Talking with Post reporter Nancy Trejos was a comfortable, positive experience. She expressed a lot of interest in different facets of family finance, especially in the face of a slowing economy & home sales.

Thanks Shashi Bellamkonda for connecting Nancy, Sean, & me.

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2007 goals met & missed (plus recalling family mantra for ‘tell the truth!’)
January 7, 2008

[blip.tv ?posts_id=588693&dest=21480]

I heard that as a kid growing up from Oklahoma relatives – said when it was really time to tell the truth! I love it. And for whatever reason, it surmounts my agnosticism & paraphrases the need for honesty to this day.

In that spirit…:

Life balance goals met & missed (2006 vs 2007)

Come to Jesus 2006:

-on dining out: spent $11k (what's that phrase…'ignorance is bliss'?!)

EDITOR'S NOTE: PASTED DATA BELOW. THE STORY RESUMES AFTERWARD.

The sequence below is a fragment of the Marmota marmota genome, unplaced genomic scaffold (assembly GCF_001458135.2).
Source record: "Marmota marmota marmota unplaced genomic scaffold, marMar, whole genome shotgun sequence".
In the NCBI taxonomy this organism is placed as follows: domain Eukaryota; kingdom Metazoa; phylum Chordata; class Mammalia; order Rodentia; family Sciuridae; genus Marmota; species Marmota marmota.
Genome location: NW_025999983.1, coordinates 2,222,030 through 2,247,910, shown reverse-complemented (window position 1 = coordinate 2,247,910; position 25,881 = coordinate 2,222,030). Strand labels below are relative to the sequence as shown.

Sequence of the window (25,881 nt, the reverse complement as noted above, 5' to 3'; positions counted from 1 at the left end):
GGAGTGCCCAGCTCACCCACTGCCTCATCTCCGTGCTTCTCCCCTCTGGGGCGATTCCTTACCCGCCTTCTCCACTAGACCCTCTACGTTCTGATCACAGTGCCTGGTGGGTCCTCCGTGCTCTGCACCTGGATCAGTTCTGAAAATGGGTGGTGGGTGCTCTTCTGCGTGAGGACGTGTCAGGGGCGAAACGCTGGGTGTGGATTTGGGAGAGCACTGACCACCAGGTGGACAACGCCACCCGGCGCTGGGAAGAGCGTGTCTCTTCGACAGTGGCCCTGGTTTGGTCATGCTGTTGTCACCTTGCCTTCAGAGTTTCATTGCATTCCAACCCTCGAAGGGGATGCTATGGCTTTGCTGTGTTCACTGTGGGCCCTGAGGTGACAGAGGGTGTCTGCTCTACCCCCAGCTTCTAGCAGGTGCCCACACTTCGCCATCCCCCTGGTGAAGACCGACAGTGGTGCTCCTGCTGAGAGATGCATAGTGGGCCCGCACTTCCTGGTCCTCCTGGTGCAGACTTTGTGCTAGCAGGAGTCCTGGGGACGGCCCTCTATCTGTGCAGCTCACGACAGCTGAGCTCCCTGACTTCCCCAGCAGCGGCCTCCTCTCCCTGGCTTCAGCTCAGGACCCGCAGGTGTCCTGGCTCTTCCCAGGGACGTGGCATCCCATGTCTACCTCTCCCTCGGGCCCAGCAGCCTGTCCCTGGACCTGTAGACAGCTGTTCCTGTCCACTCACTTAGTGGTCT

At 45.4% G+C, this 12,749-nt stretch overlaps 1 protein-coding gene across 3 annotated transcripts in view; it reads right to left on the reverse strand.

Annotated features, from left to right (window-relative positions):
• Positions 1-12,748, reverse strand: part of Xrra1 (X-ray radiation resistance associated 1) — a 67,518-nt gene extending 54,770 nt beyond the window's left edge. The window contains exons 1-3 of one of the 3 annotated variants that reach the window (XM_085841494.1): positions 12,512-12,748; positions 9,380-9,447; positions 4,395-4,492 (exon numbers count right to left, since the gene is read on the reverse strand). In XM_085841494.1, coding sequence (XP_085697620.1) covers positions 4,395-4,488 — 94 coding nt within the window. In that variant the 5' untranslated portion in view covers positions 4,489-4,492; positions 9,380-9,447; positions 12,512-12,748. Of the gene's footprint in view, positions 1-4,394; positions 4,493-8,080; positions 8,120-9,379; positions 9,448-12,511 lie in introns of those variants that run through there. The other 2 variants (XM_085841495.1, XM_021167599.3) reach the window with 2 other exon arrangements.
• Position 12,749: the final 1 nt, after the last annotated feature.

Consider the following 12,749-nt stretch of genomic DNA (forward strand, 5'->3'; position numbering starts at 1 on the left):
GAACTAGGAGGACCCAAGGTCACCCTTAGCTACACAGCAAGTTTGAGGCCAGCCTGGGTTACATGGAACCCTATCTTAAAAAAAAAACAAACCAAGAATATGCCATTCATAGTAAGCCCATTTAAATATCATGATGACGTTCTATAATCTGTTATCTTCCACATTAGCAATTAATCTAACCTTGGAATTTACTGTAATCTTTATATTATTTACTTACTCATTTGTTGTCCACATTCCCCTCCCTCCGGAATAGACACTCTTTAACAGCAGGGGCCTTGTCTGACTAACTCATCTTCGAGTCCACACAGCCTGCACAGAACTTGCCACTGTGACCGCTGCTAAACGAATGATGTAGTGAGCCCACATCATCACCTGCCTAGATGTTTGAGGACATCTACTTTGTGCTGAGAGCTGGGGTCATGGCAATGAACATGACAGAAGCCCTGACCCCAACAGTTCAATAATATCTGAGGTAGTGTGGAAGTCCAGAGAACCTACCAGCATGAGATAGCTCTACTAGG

-on cooking for family: avoided learning how

-on retirement savings: had diddle for a plan

-on spending habits: didn't have a clue

-on tax protection: accrued $7k tax bill (paid for via credit card…gulp)

Come to Jesus 2007:

-on dining out: cut that puppy DOWN & roughly ended year spending app. $1.5k

-on cooking for family: learned! We spent app. $5k on groceries this year. And my husband was fantastic in brainstorming ideas & being patient with sometimes a very smoky home (I'd like to think my self-esteem is pretty strong being 37 and admitting this … or just SILLY)

-on retirement savings: met with financial planners & invested 12% income toward a specific plan (as in we now know 'the number' to save for by retirement age). I disagreed with some planners' suggestion on how much to save for. More on that later.